Lazarus Says Rio A Financial Success For NBC McIlroy Not Rushing Equipment Decision Fox, SI Reach Digital Content Partnership U.S. Soccer Suspends, Terminates Solo's Contract Mara Defends Giants' Decision To Re-Sign Brown White Sox, Guaranteed Rate Partner On Naming Rights Going Off The Grid Laver Cup Set To Debut Next September In Prague No Current Wait List For Michigan CFB Tickets Nike Unveils Latest "Unlimited" Commercial
SBD/5/Facilities VenuesPrint All
The price of Raleigh's Centennial Arena, future home of the Hurricanes and N.C. State Univ., has increased by $20M, putting the cost of the arena at $152M, according to Laurie Willis of the Raleigh NEWS & OBSERVER. Centennial Authority Chair Steve Stroud said the price increase "reflects construction delays caused by unusually wet weather that has slowed work." Since the beginning of construction, there have been "well over" 60 bad weather work days. Stroud "suggested" that the Authority might ask for more support from the city and Wake County. But Raleigh Mayor Tom Fetzer, who was already an opponent of the arena, said that he "doesn't plan to give another dime" to the project. Fetzer: "Not in this lifetime. This will be the third time they've gone to that well" (Raleigh NEWS & OBSERVER, 6/5).
In Toronto, Nicolaas van Rijn reports that the Air Canada Centre is 60% "complete and on schedule -- eight months away from completion and its February, 1999, opening" (TORONTO STAR, 6/5)....Over 5,000 people attended the ceremony yesterday which renamed Granada Hills [CA] high school's football stadium after alumnus John Elway (DENVER POST, 6/5)....Philadelphia Attorney William Schwartz has filed a class-action lawsuit against Ogden Entertainment, concessionaire at the Vet, accusing them of "consumer fraud" (PHILADELPHIA DAILY NEWS, 6/5)....In Dallas, Holly Cain reports that the TX Motor Speedway is getting "rave reviews" for its revamped oval track after yesterday's practice/ qualifying session for this weekend's IRL-NASCAR Craftsman Truck Series doubleheader (DALLAS MORNING NEWS, 6/5).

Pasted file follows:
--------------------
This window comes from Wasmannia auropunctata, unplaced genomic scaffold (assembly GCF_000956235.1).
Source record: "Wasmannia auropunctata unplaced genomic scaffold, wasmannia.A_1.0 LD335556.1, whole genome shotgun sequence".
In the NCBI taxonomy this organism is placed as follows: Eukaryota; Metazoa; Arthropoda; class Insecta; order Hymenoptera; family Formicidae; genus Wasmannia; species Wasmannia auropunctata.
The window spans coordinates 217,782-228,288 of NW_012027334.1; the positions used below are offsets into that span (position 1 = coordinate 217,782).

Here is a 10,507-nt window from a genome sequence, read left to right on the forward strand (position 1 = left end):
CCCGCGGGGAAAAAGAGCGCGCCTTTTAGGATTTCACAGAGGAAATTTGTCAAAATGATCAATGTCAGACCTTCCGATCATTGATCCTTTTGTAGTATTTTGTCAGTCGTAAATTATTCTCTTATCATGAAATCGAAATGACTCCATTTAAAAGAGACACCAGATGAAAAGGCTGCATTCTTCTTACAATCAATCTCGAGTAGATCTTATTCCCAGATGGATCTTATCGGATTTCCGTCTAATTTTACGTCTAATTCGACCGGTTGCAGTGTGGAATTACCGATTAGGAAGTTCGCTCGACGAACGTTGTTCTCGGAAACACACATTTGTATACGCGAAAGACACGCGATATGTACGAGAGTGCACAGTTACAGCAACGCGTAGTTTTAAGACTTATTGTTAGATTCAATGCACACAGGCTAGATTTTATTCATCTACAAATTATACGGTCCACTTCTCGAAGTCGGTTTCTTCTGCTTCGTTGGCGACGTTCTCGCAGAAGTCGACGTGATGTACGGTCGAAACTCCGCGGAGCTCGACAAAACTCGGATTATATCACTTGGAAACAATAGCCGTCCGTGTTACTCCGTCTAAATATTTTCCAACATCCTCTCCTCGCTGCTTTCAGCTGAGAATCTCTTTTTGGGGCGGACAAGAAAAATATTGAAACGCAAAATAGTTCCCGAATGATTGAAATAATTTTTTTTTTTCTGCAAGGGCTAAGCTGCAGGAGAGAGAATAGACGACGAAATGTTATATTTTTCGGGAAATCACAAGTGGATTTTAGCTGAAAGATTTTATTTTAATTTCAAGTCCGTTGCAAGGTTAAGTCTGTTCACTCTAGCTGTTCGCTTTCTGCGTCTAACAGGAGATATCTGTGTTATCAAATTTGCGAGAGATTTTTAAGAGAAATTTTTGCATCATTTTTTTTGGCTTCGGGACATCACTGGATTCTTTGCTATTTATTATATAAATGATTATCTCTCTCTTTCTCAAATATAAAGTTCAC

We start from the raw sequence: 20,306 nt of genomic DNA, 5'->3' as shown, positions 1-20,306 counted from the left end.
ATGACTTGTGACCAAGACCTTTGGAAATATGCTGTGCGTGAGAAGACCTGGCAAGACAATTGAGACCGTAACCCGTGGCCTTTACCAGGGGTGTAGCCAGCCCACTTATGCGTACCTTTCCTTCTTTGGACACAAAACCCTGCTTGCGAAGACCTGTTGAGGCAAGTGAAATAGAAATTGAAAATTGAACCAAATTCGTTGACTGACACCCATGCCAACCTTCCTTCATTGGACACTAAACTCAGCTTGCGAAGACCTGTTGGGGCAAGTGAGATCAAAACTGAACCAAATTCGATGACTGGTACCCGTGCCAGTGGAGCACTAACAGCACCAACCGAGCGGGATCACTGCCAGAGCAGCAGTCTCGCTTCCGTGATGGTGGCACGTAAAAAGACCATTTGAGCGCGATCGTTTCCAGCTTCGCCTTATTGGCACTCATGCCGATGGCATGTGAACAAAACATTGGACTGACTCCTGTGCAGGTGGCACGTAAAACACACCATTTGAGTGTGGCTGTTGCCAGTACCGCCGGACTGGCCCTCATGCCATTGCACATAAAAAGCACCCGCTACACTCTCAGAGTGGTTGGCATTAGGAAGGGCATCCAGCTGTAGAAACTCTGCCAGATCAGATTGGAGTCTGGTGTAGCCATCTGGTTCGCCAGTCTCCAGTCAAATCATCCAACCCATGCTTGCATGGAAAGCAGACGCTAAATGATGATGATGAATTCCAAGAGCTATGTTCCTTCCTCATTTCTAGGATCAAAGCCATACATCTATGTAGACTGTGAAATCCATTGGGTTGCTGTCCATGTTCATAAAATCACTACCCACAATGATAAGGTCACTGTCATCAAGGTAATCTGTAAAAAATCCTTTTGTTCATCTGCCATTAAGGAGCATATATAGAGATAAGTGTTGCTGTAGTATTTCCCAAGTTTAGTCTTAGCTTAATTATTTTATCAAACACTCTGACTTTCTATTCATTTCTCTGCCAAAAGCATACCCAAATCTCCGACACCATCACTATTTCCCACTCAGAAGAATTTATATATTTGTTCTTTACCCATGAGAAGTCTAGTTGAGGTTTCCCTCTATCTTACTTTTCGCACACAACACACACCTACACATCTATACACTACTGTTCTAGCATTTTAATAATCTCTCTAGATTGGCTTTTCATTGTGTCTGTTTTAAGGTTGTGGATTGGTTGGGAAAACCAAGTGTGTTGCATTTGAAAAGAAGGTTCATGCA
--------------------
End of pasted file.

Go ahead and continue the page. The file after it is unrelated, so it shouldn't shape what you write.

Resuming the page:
WA-based Safeco Corporation and the Mariners announced an agreement to name the team's new ballpark Safeco Field. Mariners President Chuck Armstrong, who said the team spoke to over two dozen companies, said the naming rights deal calls for $1.8M per year for 20 years, adjusted annually for inflation -- about $40M over the full commitment. The deal is subject to approval by the Public Facilities District. The 45,600-seat retractable roof stadium is scheduled to open in July '99 (Mariners). As part of the deal, Safeco will get to put its signs at all the major entrances to the ballpark, as well as two "prominent locations" inside the building. Safeco is "also expected to participate" in other promotions (David Schaefer, SEATTLE TIMES, 6/4).
Yankees Owner George Steinbrenner "all but threatened last night to leave New York City" unless City Council Speaker Peter Vallone "abandoned his push for a referendum on whether city money should be used to help build a new ballpark," according to Norimitsu Onishi of the N.Y. TIMES. Steinbrenner's remarks came after City Council leaders "unveiled their own plan for the city's next budget." The Council and NYC Mayor Rudy Giuliani "have been deadlocked over the budget" because of Giuliani's refusal to consider any changes proposed by the Council unless Vallone "abandoned his call for a public vote on the stadium issue." Steinbrenner: "Politics has driven more team from New York City than any of us care to remember. ... I do not want to move the Yankees from New York, but I must warn: [Vallone] is bringing us dangerously close." Steinbrenner's words were "the strongest he has used so far in the subject of the team's future home." Vallone responded to Steinbrenner by saying that, "Yankee Stadium is a good debate and everyone should have a say in it (N.Y. TIMES, 6/5).